Good Monday evening!
Light snow showers are on tap Tuesday, but our snowpack takes a major hit Christmas Eve with confidence increasing for a complex storm set to bring heavy rain and strong wind gusts. Flooding and power outages are possible, along with a flash freeze by Christmas morning. Let’s back it up, though, and talk about the days leading up to Santa’s big visit.
Tonight – Mostly cloudy with areas of fog before midnight, then scattered snow showers popping up through Tuesday morning. Mid to upper 20s.
Tuesday – Scattered, hit-or-miss snow showers continue, particularly tied to higher terrain. Accumulation of a dusting to 0.5″ through immediate broad valleys, and of 1-3″ through higher terrain may seem minimal, but roads could at times become quite slippery or slushy. Low to mid 30s. Northwest wind 10 mph. Tuesday night, dipping into the teens as snow showers taper to flurries.
Wednesday – Partly sunny to mostly cloudy. Upper 20s to low 30s. Wednesday night, partly cloudy. Teens.
Thursday (Christmas Eve) into Friday (Christmas Day) is where the week’s real weather challenges unfold. The timing of this couldn’t be worse. On Christmas Eve, a warm front lifts north, boosting temps into the 40s and 50s (and possibly even warmer than that – higher resolution models will provide more insight on this). The warm front also provides strong wind gusts nearing 50 mph that could lead to power outages. That, along with moderate to heavy rainfall of 1-2″ prompts a serious flooding concern, especially in southern and central Vermont and New Hampshire, where the snowpack (even after some compression thanks to the high fluff factor) stands at around 1-3 feet. As far as larger rivers are concerned, keep an eye out on the Mad River and the Otter Creek. Smaller streams and tributaries, though, are also at risk.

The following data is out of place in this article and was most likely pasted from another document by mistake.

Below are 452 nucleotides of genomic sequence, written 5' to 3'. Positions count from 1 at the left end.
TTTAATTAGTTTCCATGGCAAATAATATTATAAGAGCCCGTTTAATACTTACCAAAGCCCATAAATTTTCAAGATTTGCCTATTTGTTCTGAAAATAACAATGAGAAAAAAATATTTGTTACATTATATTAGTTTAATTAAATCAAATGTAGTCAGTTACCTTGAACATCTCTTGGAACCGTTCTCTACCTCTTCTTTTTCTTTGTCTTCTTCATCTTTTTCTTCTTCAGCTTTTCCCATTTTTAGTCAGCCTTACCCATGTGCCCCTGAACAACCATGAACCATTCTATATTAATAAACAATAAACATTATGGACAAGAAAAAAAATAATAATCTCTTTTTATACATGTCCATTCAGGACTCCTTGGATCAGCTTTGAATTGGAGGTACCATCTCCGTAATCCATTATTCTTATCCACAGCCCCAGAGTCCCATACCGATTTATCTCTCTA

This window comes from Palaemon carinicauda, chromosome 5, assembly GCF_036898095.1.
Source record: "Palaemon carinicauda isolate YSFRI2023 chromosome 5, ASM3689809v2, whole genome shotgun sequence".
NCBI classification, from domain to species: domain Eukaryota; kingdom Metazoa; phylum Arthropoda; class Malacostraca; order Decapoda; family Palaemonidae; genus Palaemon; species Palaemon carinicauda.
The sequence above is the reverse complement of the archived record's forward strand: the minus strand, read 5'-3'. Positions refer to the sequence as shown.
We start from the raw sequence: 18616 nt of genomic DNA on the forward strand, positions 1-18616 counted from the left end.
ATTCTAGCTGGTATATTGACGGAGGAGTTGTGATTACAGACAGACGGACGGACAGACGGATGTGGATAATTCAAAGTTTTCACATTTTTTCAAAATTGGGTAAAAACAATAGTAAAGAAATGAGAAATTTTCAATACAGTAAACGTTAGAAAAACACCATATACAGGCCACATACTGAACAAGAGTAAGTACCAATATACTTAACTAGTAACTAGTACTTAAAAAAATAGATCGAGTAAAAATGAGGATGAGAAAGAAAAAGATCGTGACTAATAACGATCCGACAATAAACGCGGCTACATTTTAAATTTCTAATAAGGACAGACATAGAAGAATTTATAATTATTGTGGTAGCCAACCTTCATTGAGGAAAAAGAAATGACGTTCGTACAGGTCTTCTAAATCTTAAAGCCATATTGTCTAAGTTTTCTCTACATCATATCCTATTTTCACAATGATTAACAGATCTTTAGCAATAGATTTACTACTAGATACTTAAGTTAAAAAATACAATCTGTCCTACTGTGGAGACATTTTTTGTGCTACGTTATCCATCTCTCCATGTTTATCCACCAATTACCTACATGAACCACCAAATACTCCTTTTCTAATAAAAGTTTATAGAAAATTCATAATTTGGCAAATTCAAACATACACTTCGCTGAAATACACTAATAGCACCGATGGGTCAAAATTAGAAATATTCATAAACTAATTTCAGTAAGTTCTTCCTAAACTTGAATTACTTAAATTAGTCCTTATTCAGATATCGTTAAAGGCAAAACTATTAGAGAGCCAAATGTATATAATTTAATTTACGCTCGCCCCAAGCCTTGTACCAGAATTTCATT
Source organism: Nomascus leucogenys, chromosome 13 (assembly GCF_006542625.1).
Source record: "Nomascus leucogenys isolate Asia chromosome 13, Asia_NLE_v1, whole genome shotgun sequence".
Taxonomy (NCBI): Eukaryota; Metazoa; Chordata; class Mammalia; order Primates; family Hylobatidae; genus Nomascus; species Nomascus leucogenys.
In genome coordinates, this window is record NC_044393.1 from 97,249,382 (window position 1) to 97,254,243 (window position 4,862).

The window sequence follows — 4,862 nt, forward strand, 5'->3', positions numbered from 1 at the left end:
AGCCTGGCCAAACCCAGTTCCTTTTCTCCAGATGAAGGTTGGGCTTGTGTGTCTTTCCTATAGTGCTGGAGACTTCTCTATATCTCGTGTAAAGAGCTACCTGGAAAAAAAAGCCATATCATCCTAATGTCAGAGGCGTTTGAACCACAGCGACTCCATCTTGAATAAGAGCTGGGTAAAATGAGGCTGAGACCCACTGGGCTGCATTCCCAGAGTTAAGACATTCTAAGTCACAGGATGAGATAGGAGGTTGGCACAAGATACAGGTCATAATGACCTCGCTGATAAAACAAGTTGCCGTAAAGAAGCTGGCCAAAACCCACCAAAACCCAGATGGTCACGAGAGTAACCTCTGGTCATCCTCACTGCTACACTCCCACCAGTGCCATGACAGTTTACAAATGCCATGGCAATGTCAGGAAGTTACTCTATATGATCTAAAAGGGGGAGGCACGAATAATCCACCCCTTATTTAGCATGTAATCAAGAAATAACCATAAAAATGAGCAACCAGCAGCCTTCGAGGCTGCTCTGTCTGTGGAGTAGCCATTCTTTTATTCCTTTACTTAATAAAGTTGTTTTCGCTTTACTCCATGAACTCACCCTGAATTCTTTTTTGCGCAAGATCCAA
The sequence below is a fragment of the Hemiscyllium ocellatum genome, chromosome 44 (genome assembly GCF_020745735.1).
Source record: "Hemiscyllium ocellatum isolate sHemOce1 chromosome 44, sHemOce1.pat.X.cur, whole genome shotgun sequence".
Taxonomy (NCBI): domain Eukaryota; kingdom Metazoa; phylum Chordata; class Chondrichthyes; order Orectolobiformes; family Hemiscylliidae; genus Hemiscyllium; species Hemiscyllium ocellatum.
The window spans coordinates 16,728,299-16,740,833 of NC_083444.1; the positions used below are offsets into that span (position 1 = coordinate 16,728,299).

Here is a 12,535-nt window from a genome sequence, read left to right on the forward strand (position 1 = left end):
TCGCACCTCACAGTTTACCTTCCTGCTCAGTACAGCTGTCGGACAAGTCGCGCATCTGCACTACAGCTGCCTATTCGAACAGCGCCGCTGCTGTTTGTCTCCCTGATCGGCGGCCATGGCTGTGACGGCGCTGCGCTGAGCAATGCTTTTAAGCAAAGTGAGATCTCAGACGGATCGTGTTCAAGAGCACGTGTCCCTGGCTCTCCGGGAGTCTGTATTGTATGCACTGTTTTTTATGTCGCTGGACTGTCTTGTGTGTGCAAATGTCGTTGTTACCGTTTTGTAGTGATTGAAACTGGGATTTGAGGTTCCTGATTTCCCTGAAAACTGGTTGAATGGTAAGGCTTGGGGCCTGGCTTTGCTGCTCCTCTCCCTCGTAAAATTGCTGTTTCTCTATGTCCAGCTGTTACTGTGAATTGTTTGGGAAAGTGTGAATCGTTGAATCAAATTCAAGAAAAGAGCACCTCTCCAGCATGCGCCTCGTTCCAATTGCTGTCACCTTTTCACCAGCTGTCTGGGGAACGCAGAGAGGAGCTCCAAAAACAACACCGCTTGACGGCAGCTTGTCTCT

By Christmas morning, the cold front follows up the warm, swinging through with a flash freeze likely. This means wet, untreated surfaces may become icy and slick in a matter of minutes. A brief period of freezing rain with light ice accretion is possible, too. Behind the front, as temps slip away from the upper 30s Christmas Day (and into the teens by that night) scattered, terrain-driven snow showers are possible.
As is always the case, as the storm gets closer, we should have a better handle on how timing and impacts will play out – so check back right here for updates.
Have a terrific Tuesday!
-Skytracker Chief Meteorologist Amanda Thibault